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Effects of high- and low-fat meals on the diurnal response of plasma lipid metabolite concentrations in healthy middle-aged volunteers

Frape, DL; Williams, NR; Scriven, AJ; Palmer, CR; OSullivan, K; Fletcher, RJ; (1997) Effects of high- and low-fat meals on the diurnal response of plasma lipid metabolite concentrations in healthy middle-aged volunteers. BRIT J NUTR , 77 (3) 375 - 390. 10.1079/BJN19970039. Green open access

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Abstract

Three experiments were conducted in healthy middle-aged volunteers (six males and six females in Expt 1, six males and two females in Expt 2 and twelve males in Expt 3) with a mean BMI of 27 kg/m(2) to determine whether there is a difference between morning and afternoon dietary fat clearance and utilization, and to determine in what way the fat and starch contents of the meal influence postprandial blood lipid metabolites over 4.5 h. Over 4 days in Expt 1 each subject received isoenergetic, high-carbohydrate (L, 5.5 g mixed fat/meal) and moderately high-fat (M, 33 g mixed fat/meal) breakfasts and lunches, in three combinations (LL, MM, LM), or they fasted at breakfast time and received a high fat lunch (MM) in a randomized and balanced arrangement. Each evening a standard meal was given. The following effects were significant (P < 0.05): plasma triacylglycerol (TAG) responses were greater following RI meals; plasma TAG concentrations were greater in the afternoon than in the morning, following two meats of the same composition, although the postprandial incremental response was less following lunch than following breakfast and peak responses were reached much earlier than after breakfast; a low-fat breakfast, or fasting at breakfast time, delayed the peak TAG response to a M lunch. The plasma concentrations of nonesterified fatty acids (NEFA) and of free glycerol were higher in the afternoon following M meals at breakfast and lunch, especially in males. This response was reduced, by the L breakfast preceding the M lunch. Two M meals in succession lowered plasma HDL-cholesterol concentration. In Expt 2 each subject received a very low-fat (VL) breakfast, followed by a lunch of the same composition. Each of these meals was followed, 110 min from the start of eating, by an infusion of Intralipid 10 % emulsion at the rate of 1 ml/kg body weight over 60 s. Clearance rates of Intralipid were faster in the afternoon than in the morning (P = 0.024). In Expt 3 twelve subjects were randomly allocated to either treatment MM or LM meal patterns, as given in Expt 1. These were given daily for a period of 17 d, during which the change in fasting plasma TAG concentration was similar in both treatments. On days 1, 16 and 17 responses were measured to the M lunch and to a glucose tolerance test (GTT), conducted 2 h 17 min after lunch. The post-lunch responses confirmed those found in Expt 1; but immediately following the glucose dose there was an abrupt increase in plasma TAG that was greater in treatment LM than in treatment MM (P = 0.025), whereas plasma NEFA concentration decreased rapidly in both treatments at that time (P = 0.00066).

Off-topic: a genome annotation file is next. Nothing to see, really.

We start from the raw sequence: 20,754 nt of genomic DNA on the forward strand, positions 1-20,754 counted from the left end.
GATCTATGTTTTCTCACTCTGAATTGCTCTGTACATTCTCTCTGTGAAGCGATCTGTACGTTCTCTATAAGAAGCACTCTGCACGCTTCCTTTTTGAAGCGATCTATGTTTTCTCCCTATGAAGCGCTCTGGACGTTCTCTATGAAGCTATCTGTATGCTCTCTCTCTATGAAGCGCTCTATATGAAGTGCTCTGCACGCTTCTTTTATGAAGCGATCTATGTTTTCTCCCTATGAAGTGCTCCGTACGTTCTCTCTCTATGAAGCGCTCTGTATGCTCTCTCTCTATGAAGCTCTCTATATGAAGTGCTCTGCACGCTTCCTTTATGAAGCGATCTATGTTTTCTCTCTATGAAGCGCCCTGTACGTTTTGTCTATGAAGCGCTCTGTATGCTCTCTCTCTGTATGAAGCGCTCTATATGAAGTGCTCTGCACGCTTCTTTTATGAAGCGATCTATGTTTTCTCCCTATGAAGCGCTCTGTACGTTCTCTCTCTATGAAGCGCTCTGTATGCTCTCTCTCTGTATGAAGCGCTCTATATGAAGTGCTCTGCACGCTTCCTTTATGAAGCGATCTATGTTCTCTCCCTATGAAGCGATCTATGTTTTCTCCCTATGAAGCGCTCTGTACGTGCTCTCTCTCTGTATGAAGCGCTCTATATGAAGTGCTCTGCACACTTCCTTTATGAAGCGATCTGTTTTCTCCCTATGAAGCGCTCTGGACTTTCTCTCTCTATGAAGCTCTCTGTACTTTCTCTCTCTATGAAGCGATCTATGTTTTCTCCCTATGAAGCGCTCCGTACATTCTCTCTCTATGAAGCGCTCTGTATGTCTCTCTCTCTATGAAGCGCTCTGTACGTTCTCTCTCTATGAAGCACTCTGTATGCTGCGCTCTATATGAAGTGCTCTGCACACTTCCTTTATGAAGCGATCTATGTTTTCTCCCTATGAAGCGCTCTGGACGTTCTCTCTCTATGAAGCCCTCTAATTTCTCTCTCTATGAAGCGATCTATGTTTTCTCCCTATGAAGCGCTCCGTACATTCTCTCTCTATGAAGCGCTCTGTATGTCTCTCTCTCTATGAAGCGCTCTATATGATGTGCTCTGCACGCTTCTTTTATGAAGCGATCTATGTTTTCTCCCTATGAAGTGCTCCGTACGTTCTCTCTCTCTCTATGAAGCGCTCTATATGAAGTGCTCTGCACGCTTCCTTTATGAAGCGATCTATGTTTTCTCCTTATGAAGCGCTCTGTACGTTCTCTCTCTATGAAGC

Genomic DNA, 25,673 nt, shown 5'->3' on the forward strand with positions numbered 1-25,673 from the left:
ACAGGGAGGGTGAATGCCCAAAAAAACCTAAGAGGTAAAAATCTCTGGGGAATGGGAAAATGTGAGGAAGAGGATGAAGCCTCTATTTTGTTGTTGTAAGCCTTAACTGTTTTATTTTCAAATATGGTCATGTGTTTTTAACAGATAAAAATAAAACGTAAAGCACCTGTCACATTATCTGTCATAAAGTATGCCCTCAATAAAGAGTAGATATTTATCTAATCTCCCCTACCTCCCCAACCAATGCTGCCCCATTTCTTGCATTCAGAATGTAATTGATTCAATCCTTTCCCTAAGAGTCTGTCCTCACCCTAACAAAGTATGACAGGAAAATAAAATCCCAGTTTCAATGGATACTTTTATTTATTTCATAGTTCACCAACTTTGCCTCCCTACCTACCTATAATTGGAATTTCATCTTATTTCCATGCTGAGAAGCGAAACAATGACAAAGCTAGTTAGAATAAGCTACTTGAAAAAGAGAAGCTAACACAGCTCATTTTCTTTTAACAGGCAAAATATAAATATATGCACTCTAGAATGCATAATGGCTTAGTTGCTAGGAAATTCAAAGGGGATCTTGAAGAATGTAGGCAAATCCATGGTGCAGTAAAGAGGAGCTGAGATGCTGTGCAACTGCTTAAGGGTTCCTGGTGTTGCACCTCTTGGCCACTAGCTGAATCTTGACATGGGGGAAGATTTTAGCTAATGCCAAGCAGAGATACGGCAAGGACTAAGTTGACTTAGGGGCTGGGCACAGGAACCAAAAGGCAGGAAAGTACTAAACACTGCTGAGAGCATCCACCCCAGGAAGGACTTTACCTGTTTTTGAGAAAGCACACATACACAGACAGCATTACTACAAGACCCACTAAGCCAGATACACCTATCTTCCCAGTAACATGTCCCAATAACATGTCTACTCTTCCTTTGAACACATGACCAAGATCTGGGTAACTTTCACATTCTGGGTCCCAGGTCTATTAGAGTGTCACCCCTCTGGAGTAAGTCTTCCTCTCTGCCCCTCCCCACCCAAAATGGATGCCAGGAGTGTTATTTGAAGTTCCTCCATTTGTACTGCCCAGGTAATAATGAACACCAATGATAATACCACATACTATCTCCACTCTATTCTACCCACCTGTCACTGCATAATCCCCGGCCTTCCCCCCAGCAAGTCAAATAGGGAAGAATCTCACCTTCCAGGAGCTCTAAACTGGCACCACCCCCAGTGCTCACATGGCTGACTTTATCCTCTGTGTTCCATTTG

Type: Article
Title: Effects of high- and low-fat meals on the diurnal response of plasma lipid metabolite concentrations in healthy middle-aged volunteers
Open access status: An open access version is available from UCL Discovery
DOI: 10.1079/BJN19970039
Publisher version: http://dx.doi.org/10.1079/BJN19970039
Language: English
Additional information: Copyright © The Nutrition Society 1997
Keywords: dietary fat, dietary carbohydrate, triacylglycerols, non-esterified fatty acids, DEPENDENT DIABETES-MELLITUS, HIGH-DENSITY-LIPOPROTEINS, ISOLATED RAT HEPATOCYTES, POSTPRANDIAL LIPEMIA, ALIMENTARY LIPEMIA, GLUCOSE-INGESTION, INSULIN BINDING, CARBOHYDRATE, CHOLESTEROL, DIET
UCL classification: UCL
UCL > Provost and Vice Provost Offices
UCL > Provost and Vice Provost Offices > School of Life and Medical Sciences
UCL > Provost and Vice Provost Offices > School of Life and Medical Sciences > Faculty of Medical Sciences
UCL > Provost and Vice Provost Offices > School of Life and Medical Sciences > Faculty of Medical Sciences > Div of Surgery and Interventional Sci
UCL > Provost and Vice Provost Offices > School of Life and Medical Sciences > Faculty of Medical Sciences > Div of Surgery and Interventional Sci > Department of Targeted Intervention
URI: https://discovery.ucl.ac.uk/id/eprint/407484
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